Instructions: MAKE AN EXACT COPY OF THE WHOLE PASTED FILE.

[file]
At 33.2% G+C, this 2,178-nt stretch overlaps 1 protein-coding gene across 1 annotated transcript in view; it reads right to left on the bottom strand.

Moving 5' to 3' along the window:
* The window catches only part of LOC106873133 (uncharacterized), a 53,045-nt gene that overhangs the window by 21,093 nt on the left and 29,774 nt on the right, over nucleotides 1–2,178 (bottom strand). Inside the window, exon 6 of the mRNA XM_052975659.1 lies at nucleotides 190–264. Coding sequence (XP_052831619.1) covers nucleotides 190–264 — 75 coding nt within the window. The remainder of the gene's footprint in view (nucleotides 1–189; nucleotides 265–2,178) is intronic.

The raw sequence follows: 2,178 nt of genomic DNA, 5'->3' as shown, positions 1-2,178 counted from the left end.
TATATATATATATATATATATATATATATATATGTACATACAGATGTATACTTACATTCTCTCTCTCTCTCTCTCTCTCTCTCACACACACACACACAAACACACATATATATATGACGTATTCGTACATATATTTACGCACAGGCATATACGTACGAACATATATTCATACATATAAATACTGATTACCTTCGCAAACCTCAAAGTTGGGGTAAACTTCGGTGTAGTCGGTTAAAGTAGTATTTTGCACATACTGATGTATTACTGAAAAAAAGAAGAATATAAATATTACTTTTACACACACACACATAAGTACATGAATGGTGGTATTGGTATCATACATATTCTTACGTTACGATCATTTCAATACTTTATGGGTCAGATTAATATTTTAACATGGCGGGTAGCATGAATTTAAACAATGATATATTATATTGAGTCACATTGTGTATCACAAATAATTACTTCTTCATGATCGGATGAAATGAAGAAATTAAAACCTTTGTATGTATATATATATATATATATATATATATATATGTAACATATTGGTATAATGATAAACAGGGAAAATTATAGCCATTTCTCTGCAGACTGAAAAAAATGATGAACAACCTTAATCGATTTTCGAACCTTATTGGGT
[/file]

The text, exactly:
At 33.2% G+C, this 2,178-nt stretch overlaps 1 protein-coding gene across 1 annotated transcript in view; it reads right to left on the bottom strand.

Moving 5' to 3' along the window:
* The window catches only part of LOC106873133 (uncharacterized), a 53,045-nt gene that overhangs the window by 21,093 nt on the left and 29,774 nt on the right, over nucleotides 1–2,178 (bottom strand). Inside the window, exon 6 of the mRNA XM_052975659.1 lies at nucleotides 190–264. Coding sequence (XP_052831619.1) covers nucleotides 190–264 — 75 coding nt within the window. The remainder of the gene's footprint in view (nucleotides 1–189; nucleotides 265–2,178) is intronic.

The raw sequence follows: 2,178 nt of genomic DNA, 5'->3' as shown, positions 1-2,178 counted from the left end.
TATATATATATATATATATATATATATATATATGTACATACAGATGTATACTTACATTCTCTCTCTCTCTCTCTCTCTCTCTCACACACACACACACAAACACACATATATATATGACGTATTCGTACATATATTTACGCACAGGCATATACGTACGAACATATATTCATACATATAAATACTGATTACCTTCGCAAACCTCAAAGTTGGGGTAAACTTCGGTGTAGTCGGTTAAAGTAGTATTTTGCACATACTGATGTATTACTGAAAAAAAGAAGAATATAAATATTACTTTTACACACACACACATAAGTACATGAATGGTGGTATTGGTATCATACATATTCTTACGTTACGATCATTTCAATACTTTATGGGTCAGATTAATATTTTAACATGGCGGGTAGCATGAATTTAAACAATGATATATTATATTGAGTCACATTGTGTATCACAAATAATTACTTCTTCATGATCGGATGAAATGAAGAAATTAAAACCTTTGTATGTATATATATATATATATATATATATATATATGTAACATATTGGTATAATGATAAACAGGGAAAATTATAGCCATTTCTCTGCAGACTGAAAAAAATGATGAACAACCTTAATCGATTTTCGAACCTTATTGGGT